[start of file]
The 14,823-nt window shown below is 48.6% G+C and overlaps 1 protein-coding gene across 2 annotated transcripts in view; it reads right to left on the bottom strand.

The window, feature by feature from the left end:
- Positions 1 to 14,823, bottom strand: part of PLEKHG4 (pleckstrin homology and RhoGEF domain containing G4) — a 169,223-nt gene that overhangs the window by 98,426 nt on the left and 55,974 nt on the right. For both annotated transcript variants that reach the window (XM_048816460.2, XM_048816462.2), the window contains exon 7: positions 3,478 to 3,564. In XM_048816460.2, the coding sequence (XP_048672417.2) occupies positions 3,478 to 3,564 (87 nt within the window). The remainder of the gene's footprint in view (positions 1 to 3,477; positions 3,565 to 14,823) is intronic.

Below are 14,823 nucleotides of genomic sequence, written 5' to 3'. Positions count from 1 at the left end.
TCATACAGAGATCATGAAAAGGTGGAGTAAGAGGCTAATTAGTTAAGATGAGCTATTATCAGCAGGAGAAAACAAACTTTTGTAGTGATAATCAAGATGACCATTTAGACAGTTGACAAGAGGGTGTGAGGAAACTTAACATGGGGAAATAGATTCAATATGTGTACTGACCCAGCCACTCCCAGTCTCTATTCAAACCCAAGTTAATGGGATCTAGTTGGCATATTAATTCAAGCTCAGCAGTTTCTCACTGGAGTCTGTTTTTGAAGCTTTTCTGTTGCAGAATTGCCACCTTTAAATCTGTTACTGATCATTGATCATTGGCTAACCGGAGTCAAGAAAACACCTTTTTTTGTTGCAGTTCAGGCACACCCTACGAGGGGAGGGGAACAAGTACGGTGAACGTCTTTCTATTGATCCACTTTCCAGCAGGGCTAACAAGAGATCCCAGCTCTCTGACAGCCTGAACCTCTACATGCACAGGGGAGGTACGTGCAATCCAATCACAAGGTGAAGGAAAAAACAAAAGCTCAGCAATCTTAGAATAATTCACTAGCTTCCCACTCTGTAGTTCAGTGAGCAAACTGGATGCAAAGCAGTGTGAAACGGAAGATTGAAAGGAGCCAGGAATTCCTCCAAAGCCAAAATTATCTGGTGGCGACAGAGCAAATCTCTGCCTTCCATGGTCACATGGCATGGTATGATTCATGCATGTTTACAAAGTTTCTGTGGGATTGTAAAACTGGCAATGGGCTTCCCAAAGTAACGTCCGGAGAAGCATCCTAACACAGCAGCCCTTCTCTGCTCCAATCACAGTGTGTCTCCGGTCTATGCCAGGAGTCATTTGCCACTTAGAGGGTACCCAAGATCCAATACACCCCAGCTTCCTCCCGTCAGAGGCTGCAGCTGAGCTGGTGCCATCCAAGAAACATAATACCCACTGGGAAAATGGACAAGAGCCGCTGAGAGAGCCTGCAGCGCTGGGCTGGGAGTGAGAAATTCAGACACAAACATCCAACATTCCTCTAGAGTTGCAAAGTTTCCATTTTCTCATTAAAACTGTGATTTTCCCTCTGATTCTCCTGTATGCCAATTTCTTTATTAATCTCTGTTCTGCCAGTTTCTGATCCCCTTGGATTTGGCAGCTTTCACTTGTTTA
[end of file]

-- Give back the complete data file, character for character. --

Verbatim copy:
The 14,823-nt window shown below is 48.6% G+C and overlaps 1 protein-coding gene across 2 annotated transcripts in view; it reads right to left on the bottom strand.

The window, feature by feature from the left end:
- Positions 1 to 14,823, bottom strand: part of PLEKHG4 (pleckstrin homology and RhoGEF domain containing G4) — a 169,223-nt gene that overhangs the window by 98,426 nt on the left and 55,974 nt on the right. For both annotated transcript variants that reach the window (XM_048816460.2, XM_048816462.2), the window contains exon 7: positions 3,478 to 3,564. In XM_048816460.2, the coding sequence (XP_048672417.2) occupies positions 3,478 to 3,564 (87 nt within the window). The remainder of the gene's footprint in view (positions 1 to 3,477; positions 3,565 to 14,823) is intronic.

Below are 14,823 nucleotides of genomic sequence, written 5' to 3'. Positions count from 1 at the left end.
TCATACAGAGATCATGAAAAGGTGGAGTAAGAGGCTAATTAGTTAAGATGAGCTATTATCAGCAGGAGAAAACAAACTTTTGTAGTGATAATCAAGATGACCATTTAGACAGTTGACAAGAGGGTGTGAGGAAACTTAACATGGGGAAATAGATTCAATATGTGTACTGACCCAGCCACTCCCAGTCTCTATTCAAACCCAAGTTAATGGGATCTAGTTGGCATATTAATTCAAGCTCAGCAGTTTCTCACTGGAGTCTGTTTTTGAAGCTTTTCTGTTGCAGAATTGCCACCTTTAAATCTGTTACTGATCATTGATCATTGGCTAACCGGAGTCAAGAAAACACCTTTTTTTGTTGCAGTTCAGGCACACCCTACGAGGGGAGGGGAACAAGTACGGTGAACGTCTTTCTATTGATCCACTTTCCAGCAGGGCTAACAAGAGATCCCAGCTCTCTGACAGCCTGAACCTCTACATGCACAGGGGAGGTACGTGCAATCCAATCACAAGGTGAAGGAAAAAACAAAAGCTCAGCAATCTTAGAATAATTCACTAGCTTCCCACTCTGTAGTTCAGTGAGCAAACTGGATGCAAAGCAGTGTGAAACGGAAGATTGAAAGGAGCCAGGAATTCCTCCAAAGCCAAAATTATCTGGTGGCGACAGAGCAAATCTCTGCCTTCCATGGTCACATGGCATGGTATGATTCATGCATGTTTACAAAGTTTCTGTGGGATTGTAAAACTGGCAATGGGCTTCCCAAAGTAACGTCCGGAGAAGCATCCTAACACAGCAGCCCTTCTCTGCTCCAATCACAGTGTGTCTCCGGTCTATGCCAGGAGTCATTTGCCACTTAGAGGGTACCCAAGATCCAATACACCCCAGCTTCCTCCCGTCAGAGGCTGCAGCTGAGCTGGTGCCATCCAAGAAACATAATACCCACTGGGAAAATGGACAAGAGCCGCTGAGAGAGCCTGCAGCGCTGGGCTGGGAGTGAGAAATTCAGACACAAACATCCAACATTCCTCTAGAGTTGCAAAGTTTCCATTTTCTCATTAAAACTGTGATTTTCCCTCTGATTCTCCTGTATGCCAATTTCTTTATTAATCTCTGTTCTGCCAGTTTCTGATCCCCTTGGATTTGGCAGCTTTCACTTGTTTA